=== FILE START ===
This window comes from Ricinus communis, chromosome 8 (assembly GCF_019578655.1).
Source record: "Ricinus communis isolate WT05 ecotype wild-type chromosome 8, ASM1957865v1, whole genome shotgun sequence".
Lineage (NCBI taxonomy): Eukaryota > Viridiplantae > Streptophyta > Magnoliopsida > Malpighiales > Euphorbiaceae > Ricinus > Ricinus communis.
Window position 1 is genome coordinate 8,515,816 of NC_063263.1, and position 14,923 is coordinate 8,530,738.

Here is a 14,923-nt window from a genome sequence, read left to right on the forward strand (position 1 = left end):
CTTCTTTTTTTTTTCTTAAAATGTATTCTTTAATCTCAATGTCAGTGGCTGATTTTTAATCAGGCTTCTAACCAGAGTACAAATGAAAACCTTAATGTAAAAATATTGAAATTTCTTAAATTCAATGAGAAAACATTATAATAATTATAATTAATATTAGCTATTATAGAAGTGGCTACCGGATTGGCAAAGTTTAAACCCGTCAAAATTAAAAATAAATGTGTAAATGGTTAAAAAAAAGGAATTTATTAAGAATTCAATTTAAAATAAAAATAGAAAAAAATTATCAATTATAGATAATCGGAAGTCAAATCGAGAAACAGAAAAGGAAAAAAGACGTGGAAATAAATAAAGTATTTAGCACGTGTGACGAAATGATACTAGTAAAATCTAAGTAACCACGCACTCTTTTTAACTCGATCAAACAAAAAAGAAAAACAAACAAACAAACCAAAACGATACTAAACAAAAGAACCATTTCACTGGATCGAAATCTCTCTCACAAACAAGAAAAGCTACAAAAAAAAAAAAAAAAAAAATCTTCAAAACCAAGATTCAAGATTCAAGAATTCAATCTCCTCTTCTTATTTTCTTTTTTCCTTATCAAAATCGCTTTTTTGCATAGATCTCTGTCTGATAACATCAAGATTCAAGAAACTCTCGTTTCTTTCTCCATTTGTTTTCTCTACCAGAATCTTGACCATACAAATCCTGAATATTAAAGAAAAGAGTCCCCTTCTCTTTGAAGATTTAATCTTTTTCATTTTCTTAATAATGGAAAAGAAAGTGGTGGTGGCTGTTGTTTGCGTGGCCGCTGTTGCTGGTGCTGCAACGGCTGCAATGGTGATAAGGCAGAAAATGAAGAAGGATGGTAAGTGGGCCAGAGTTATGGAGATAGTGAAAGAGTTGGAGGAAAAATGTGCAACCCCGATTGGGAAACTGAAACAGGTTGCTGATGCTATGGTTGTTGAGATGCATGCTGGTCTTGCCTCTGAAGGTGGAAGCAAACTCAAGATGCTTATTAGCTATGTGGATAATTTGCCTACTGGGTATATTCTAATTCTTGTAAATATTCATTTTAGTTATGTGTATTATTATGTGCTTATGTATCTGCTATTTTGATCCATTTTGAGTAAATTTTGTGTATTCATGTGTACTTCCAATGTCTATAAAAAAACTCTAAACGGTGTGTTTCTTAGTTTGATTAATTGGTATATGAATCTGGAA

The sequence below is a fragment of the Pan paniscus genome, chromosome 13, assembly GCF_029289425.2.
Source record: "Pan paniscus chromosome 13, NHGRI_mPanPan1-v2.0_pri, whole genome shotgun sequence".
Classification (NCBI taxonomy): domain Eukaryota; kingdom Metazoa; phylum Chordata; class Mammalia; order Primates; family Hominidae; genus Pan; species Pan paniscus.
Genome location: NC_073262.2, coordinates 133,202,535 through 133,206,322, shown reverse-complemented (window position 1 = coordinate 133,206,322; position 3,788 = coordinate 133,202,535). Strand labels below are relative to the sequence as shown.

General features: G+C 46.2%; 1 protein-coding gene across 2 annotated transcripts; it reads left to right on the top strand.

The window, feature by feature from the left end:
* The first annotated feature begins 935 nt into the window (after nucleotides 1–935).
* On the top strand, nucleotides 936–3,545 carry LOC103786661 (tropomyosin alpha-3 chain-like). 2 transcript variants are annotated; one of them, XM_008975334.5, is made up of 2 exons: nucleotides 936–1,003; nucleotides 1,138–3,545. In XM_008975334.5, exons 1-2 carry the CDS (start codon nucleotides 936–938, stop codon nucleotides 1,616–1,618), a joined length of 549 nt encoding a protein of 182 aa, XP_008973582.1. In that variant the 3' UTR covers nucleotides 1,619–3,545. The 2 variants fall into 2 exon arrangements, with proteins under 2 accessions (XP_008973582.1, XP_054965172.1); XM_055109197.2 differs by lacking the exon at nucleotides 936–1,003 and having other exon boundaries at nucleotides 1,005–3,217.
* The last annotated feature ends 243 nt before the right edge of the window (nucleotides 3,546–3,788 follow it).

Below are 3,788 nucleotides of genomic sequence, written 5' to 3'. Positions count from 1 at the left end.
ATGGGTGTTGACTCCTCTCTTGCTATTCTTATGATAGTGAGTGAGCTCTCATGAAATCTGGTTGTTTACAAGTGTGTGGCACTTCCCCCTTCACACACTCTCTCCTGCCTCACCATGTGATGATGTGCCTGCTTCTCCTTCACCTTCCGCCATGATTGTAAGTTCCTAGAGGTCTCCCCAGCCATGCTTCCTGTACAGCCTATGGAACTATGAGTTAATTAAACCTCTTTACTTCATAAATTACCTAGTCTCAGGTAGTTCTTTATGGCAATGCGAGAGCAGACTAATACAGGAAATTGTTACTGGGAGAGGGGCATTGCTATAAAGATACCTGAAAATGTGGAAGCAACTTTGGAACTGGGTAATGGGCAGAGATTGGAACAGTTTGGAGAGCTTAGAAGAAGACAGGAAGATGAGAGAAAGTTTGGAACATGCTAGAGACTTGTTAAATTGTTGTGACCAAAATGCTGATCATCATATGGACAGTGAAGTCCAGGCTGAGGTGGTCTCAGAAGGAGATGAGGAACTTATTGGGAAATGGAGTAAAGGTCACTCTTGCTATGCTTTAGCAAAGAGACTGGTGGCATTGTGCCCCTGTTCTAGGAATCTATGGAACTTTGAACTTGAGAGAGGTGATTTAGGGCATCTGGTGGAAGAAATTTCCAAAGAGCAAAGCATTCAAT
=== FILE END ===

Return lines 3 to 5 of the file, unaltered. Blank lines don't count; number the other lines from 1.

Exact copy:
Lineage (NCBI taxonomy): Eukaryota > Viridiplantae > Streptophyta > Magnoliopsida > Malpighiales > Euphorbiaceae > Ricinus > Ricinus communis.
Window position 1 is genome coordinate 8,515,816 of NC_063263.1, and position 14,923 is coordinate 8,530,738.

Here is a 14,923-nt window from a genome sequence, read left to right on the forward strand (position 1 = left end):